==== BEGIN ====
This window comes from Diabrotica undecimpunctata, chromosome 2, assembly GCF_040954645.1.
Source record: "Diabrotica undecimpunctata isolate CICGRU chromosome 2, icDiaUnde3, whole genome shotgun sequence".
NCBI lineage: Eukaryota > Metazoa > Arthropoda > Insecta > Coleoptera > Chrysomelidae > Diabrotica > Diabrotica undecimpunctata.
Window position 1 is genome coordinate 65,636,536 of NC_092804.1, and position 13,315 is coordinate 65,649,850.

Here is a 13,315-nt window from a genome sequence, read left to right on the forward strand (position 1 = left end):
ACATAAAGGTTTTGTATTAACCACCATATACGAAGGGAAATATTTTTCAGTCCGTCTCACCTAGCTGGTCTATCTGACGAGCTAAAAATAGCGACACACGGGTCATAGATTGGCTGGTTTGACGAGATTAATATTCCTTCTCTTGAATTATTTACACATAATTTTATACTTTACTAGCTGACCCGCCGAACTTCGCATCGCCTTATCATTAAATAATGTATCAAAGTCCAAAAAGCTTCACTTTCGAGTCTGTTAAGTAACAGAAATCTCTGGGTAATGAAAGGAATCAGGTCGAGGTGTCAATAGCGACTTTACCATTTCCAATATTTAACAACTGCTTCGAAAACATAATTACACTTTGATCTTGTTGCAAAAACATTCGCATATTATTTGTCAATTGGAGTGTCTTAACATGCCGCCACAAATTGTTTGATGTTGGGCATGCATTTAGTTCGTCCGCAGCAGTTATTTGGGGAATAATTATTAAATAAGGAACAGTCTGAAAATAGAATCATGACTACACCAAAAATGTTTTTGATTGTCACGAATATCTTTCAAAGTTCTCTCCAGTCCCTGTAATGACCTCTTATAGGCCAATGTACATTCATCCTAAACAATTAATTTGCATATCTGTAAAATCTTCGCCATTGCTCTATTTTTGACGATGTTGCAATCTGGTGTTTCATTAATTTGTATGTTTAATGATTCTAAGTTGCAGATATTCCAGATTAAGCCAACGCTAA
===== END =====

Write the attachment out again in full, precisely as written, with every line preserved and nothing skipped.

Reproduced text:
This window comes from Diabrotica undecimpunctata, chromosome 2, assembly GCF_040954645.1.
Source record: "Diabrotica undecimpunctata isolate CICGRU chromosome 2, icDiaUnde3, whole genome shotgun sequence".
NCBI lineage: Eukaryota > Metazoa > Arthropoda > Insecta > Coleoptera > Chrysomelidae > Diabrotica > Diabrotica undecimpunctata.
Window position 1 is genome coordinate 65,636,536 of NC_092804.1, and position 13,315 is coordinate 65,649,850.

Here is a 13,315-nt window from a genome sequence, read left to right on the forward strand (position 1 = left end):
ACATAAAGGTTTTGTATTAACCACCATATACGAAGGGAAATATTTTTCAGTCCGTCTCACCTAGCTGGTCTATCTGACGAGCTAAAAATAGCGACACACGGGTCATAGATTGGCTGGTTTGACGAGATTAATATTCCTTCTCTTGAATTATTTACACATAATTTTATACTTTACTAGCTGACCCGCCGAACTTCGCATCGCCTTATCATTAAATAATGTATCAAAGTCCAAAAAGCTTCACTTTCGAGTCTGTTAAGTAACAGAAATCTCTGGGTAATGAAAGGAATCAGGTCGAGGTGTCAATAGCGACTTTACCATTTCCAATATTTAACAACTGCTTCGAAAACATAATTACACTTTGATCTTGTTGCAAAAACATTCGCATATTATTTGTCAATTGGAGTGTCTTAACATGCCGCCACAAATTGTTTGATGTTGGGCATGCATTTAGTTCGTCCGCAGCAGTTATTTGGGGAATAATTATTAAATAAGGAACAGTCTGAAAATAGAATCATGACTACACCAAAAATGTTTTTGATTGTCACGAATATCTTTCAAAGTTCTCTCCAGTCCCTGTAATGACCTCTTATAGGCCAATGTACATTCATCCTAAACAATTAATTTGCATATCTGTAAAATCTTCGCCATTGCTCTATTTTTGACGATGTTGCAATCTGGTGTTTCATTAATTTGTATGTTTAATGATTCTAAGTTGCAGATATTCCAGATTAAGCCAACGCTAA